Pagaya AI Debt Trust, 2022-5, is preparing to issue $387.5 million in asset-backed securities, to fund a portfolio of unsecured consumer loans, plus a reserve account and other transaction fees.

The sponsor, Pagaya Structured Products, moved to purchase underwritten loans with stricter underwriting standards, especially among riskier borrower segments, in the fall of 2021, according to a presale report from bond rating agency Kroll. In other changes, the rating agency increased its recovery assumption to 6.25% for the transaction, called PAID 2022-5, compared to 5.00% in the PAID 2022-3 deal.

PAID 2022-5 has an initial overcollateralization level of 22.50% and a target O/C of 36.25%, according to KBRA.

Pagaya AI will purchase the loans for the trust from a variety of marketplace lending platforms, including LendingClub Bank, MF Consumer Loan Trust and Prosper Funding, SoFi Lending and Upgrade, according to KBRA.

KBRA notes that PAID, 2022-5 will reimburse noteholders following a sequential payment structure, where those holding the Class A notes will receive principal payments until they are fully repaid, and after that, the Class A notes class B will receive principal payments until they are repaid. paid in full, the rating agency said.

Otherwise, PAID 2022-5 benefits from various forms of credit enhancement, including overcollateralization, subordination of junior note classes, a cash reserve account and excess margin, KBRA said.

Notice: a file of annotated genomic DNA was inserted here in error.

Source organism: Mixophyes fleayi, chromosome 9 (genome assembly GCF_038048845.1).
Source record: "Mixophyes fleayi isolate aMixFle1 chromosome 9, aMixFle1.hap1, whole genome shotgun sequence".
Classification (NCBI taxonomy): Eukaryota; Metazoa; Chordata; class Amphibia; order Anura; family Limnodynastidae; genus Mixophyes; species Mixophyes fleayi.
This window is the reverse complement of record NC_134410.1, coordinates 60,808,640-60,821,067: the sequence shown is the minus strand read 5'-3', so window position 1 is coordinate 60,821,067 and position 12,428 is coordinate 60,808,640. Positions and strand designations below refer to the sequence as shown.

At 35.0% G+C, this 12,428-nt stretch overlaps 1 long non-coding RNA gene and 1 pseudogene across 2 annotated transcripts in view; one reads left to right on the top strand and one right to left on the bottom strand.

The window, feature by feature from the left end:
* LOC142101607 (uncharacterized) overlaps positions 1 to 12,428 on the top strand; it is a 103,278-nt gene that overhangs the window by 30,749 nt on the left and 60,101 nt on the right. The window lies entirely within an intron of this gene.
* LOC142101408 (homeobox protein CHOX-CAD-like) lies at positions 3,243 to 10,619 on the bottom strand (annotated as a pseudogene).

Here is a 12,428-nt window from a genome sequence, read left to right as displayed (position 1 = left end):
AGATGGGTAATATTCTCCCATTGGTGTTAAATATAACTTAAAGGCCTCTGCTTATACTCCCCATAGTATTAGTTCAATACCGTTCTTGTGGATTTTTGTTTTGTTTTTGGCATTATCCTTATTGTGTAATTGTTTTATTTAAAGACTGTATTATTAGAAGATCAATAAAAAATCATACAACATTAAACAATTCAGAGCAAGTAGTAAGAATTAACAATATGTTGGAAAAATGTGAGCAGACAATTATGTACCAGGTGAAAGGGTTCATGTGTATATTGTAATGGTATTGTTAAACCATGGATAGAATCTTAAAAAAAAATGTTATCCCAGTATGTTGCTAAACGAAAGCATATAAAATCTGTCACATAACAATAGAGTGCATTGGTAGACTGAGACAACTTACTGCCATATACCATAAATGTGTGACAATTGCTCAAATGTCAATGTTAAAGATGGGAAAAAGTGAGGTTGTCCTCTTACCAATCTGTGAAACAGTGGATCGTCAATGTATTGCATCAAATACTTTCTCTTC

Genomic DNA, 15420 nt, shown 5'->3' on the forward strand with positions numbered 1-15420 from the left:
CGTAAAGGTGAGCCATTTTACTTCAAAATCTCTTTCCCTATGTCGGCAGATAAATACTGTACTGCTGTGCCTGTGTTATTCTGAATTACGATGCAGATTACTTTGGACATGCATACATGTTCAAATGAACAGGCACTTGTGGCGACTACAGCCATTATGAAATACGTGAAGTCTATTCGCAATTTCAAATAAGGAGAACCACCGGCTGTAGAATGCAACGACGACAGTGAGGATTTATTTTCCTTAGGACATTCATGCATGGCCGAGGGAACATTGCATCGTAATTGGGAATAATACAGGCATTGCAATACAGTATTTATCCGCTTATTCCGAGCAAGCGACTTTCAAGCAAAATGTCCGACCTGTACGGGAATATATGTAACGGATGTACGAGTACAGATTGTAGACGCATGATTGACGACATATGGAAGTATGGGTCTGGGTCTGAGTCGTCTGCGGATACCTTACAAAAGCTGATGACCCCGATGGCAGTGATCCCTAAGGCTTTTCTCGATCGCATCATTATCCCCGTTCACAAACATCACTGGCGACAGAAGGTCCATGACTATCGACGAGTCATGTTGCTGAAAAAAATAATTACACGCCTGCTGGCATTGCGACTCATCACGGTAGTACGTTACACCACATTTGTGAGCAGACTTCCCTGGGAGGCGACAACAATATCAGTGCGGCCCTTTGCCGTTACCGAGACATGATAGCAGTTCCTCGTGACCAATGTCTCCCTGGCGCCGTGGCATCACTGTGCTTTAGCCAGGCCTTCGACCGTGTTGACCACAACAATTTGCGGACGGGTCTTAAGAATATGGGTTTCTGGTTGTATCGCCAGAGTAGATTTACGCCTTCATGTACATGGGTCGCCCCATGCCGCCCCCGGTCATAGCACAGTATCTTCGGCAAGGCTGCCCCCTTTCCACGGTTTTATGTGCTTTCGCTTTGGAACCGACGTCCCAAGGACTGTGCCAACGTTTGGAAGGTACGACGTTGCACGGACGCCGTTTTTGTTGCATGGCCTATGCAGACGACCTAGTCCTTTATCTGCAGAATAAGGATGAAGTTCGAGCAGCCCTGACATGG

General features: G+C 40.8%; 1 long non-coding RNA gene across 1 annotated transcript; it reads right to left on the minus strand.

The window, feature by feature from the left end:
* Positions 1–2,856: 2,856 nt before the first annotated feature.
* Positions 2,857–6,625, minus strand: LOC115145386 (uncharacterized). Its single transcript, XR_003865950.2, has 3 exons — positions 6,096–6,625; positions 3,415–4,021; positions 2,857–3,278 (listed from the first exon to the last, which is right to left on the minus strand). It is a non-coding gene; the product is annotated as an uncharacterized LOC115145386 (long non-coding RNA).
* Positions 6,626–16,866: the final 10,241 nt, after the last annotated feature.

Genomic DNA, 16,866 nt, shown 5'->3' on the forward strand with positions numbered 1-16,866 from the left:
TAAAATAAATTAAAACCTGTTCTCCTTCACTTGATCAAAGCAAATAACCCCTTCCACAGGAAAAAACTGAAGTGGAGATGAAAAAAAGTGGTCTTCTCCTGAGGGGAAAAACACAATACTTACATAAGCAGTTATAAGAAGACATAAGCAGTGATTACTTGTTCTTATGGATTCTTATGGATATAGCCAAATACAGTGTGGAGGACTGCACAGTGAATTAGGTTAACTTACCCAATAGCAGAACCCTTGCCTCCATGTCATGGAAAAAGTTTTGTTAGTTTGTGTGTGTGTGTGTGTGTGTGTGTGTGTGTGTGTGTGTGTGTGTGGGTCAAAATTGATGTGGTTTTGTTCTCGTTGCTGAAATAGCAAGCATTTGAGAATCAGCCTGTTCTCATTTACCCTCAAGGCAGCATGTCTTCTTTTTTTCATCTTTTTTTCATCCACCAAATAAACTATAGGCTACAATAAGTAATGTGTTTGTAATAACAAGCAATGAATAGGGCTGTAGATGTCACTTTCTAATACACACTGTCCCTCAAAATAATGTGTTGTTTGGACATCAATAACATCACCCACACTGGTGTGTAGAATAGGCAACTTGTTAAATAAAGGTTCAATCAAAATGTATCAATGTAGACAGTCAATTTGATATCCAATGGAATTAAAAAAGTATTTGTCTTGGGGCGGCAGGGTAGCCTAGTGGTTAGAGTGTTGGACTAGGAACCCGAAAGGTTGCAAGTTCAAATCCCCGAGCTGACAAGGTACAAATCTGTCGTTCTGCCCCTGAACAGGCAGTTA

The PAID 2022-5 reserve account will equal $18.65 million at closing, or about 3.73% of the prefunded fund balance. The excess gross margin, before losses, is around 10.66%.

In another structural feature, class A and B notes can be exchanged for class AB notes, and vice versa, the KBRA said.

In addition to unsecured consumer loans, Pagaya Technologies also finances loans in the areas of auto loans and single-family rental properties, using machine learning, big data analytics, and AI-powered credit and analytics technology. Since 2018, Pagaya has completed 30 securitizations for more than $12 billion, although the vast majority of the deals, 21, have been secured by unsecured consumer loans.

KBRA expects to assign ‘A-‘ ratings to the $323.2 million Class A notes; and ‘BBB-‘ at $64.2 million, class B notes, KBRA said. All notes have a legal final maturity date of June 17, 2030.